# Case: Plane and Conveyor Belt

viper040 Trainee

I read this on another website, so was wondering what your opinions are in regards to it.

A plane is standing on a runway that can move (some sort of band conveyer). The plane moves in one direction, while the conveyer moves in the opposite direction. This conveyer has a control system that tracks the plane speed and tunes the speed of the conveyer to be exactly the same (but in the opposite direction). Can the plane take off?

Some people are arguing that it will take-off and some say it won't take off.

## 6 Responses

CRJCapt Chief Captain

The aircraft will not takeoff.

Let's put it in clearer terms:

Airspeed coordination
A Cessna 172 is on the deck of an aircraft carrier that is moving opposite the direction of takeoff, at a rate equal to the airspeed of the aircraft. At liftoff, the airspeed of the aircraft will have to be 60 KIAS. To obtain 60 KIAS, the aircraft would have to travel across the deck at 120 knots. 60 knots would give an airspeed of zero, an additional 60 knots is required for lift off. An aircraft wouldn't normally be able to travel at twice it's takeoff speed on the ground.

Ground speed coordination
A Cessna 172 is on the deck of an aircraft carrier that is moving opposite the direction of takeoff, at a rate equal to the ground speed of the aircraft. The aircraft would never obtain the required airspeed of 60 KIAS for takeoff. The speed of the ship(runway) would offset the ground speed of the aircraft producing a indicated airspeed of zero, no liftoff.

At a ground speed of 60 knots(ship at 60 knots opposite)= zero airspeed.
At a ground speed of 120 knots(ship at 120 knots opposite)=zero airspeed.[/b]

Drew B (belgeode) Chief Captain

It will not take off cause ostensibly the plane is NOT moving enough to generate the airspeed necessary.

The conveyor is moving OPPOSITE at the same rate of speed as the plane is travelling... it is no different than running on a treadmill... you go nowhere.

That is why Aircraft carriers travel at 30 knots INTO the wind... so that when the catapult launches the aircraft it needs LESS space to achieve correct takeoff speed.

It is not the physical speed the wheels travel at, but the speed the air flows over and under the airfoils that generates the proper lift.

That's my 2 cents.

Doyley Captain

lol no offense to you viper040 but I can't believe people are even arguing about. They are some of the most stupid comments on that blog I've ever seen. 😂😂

Doyley Captain

CRJCapt wrote:

The aircraft will not takeoff.

Let's put it in clearer terms:

Airspeed coordination
A Cessna 172 is on the deck of an aircraft carrier that is moving opposite the direction of takeoff, at a rate equal to the airspeed of the aircraft. At liftoff, the airspeed of the aircraft will have to be 60 KIAS. To obtain 60 KIAS, the aircraft would have to travel across the deck at 120 knots. 60 knots would give an airspeed of zero, an additional 60 knots is required for lift off. An aircraft wouldn't normally be able to travel at twice it's takeoff speed on the ground.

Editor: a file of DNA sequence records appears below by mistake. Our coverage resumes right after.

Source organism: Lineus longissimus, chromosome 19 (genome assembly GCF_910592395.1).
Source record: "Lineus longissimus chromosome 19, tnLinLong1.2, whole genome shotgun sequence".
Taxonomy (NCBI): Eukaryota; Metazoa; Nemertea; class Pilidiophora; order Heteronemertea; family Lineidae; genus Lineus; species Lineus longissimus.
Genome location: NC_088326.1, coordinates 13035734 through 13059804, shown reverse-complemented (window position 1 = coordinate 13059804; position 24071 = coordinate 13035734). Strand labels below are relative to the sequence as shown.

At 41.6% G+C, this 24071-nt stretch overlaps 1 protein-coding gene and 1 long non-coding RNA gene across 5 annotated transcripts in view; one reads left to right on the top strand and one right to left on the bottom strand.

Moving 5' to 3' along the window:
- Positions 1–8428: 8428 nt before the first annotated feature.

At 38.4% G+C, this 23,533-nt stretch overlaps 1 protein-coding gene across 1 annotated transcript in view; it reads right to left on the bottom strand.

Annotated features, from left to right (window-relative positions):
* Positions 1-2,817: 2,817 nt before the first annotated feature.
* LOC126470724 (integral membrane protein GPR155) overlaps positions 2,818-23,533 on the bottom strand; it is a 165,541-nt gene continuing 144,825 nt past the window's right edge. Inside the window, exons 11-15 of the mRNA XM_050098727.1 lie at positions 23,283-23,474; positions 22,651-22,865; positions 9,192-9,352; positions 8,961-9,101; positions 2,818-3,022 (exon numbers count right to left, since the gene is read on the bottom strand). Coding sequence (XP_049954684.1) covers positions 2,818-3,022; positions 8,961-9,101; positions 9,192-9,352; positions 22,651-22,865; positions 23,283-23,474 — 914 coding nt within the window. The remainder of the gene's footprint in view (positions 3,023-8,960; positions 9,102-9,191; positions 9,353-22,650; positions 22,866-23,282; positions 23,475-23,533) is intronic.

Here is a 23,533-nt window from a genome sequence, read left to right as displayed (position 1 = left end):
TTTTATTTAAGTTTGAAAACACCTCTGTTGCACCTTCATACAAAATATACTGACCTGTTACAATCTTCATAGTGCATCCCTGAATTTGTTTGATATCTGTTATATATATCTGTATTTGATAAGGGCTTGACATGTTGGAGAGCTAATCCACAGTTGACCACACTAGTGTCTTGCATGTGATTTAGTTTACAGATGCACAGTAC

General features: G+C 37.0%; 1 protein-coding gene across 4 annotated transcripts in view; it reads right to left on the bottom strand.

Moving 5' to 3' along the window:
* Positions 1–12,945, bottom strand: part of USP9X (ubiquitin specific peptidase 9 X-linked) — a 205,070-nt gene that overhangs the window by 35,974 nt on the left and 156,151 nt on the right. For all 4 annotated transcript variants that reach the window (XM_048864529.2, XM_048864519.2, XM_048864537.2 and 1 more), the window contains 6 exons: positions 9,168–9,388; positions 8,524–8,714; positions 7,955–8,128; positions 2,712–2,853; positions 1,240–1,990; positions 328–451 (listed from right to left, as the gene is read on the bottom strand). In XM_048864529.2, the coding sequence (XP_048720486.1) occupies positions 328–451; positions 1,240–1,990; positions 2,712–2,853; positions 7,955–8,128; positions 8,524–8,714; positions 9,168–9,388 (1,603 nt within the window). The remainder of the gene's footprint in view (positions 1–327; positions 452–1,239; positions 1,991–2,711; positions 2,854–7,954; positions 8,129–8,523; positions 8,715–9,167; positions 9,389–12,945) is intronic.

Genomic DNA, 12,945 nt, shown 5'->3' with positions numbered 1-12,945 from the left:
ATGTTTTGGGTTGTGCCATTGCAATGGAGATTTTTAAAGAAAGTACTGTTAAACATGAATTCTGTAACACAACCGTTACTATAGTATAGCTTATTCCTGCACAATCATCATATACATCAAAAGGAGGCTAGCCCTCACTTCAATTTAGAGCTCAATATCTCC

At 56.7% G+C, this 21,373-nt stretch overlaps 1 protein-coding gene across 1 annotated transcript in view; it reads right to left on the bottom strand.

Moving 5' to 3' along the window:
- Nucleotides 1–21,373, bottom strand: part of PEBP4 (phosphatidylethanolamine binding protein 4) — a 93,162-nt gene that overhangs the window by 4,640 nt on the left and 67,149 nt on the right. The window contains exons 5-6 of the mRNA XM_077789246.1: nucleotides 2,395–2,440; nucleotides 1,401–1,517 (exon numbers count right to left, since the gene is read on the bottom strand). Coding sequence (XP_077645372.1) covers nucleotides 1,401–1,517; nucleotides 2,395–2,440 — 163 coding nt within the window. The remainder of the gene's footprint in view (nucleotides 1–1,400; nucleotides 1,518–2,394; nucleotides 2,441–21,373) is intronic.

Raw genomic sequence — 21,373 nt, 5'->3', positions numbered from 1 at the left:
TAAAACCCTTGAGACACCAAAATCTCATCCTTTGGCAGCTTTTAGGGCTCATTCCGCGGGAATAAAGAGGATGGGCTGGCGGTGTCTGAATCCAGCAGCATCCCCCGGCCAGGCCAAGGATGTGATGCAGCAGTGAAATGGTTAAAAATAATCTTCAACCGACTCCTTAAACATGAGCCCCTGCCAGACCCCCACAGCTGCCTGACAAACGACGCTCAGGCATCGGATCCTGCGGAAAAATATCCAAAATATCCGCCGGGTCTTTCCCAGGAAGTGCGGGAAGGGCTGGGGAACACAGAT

Ground speed coordination
A Cessna 172 is on the deck of an aircraft carrier that is moving opposite the direction of takeoff, at a rate equal to the ground speed of the aircraft. The aircraft would never obtain the required airspeed of 60 KIAS for takeoff. The speed of the ship(runway) would offset the ground speed of the aircraft producing a indicated airspeed of zero, no liftoff.

At a ground speed of 60 knots(ship at 60 knots opposite)= zero airspeed.
At a ground speed of 120 knots(ship at 120 knots opposite)=zero airspeed.[/b]

Reminds me of a couple of vids I made not long back.

viper040 Trainee

I haven't made no comments myself, all I know is it was discussed on Fspassengers website, airliners.net and also between engineers.

From the blog:

But of course cars and planes don't work the same way. A car's wheels are its means of propulsion--they push the road backwards (relatively speaking), and the car moves forward. In contrast, a plane's wheels aren't motorized; their purpose is to reduce friction during takeoff (and add it, by braking, when landing). What gets a plane moving are its propellers or jet turbines, which shove the air backward and thereby impel the plane forward. What the wheels, conveyor belt, etc, are up to is largely irrelevant. Let me repeat: Once the pilot fires up the engines, the plane moves forward at pretty much the usual speed relative to the ground--and more importantly the air--regardless of how fast the conveyor belt is moving backward. This generates lift on the wings, and the plane takes off. All the conveyor belt does is, as you correctly conclude, make the plane's wheels spin madly.

Cheeks Chief Captain

Something like an F-15 or Mig-29 would make it but if they don't 😳 😳

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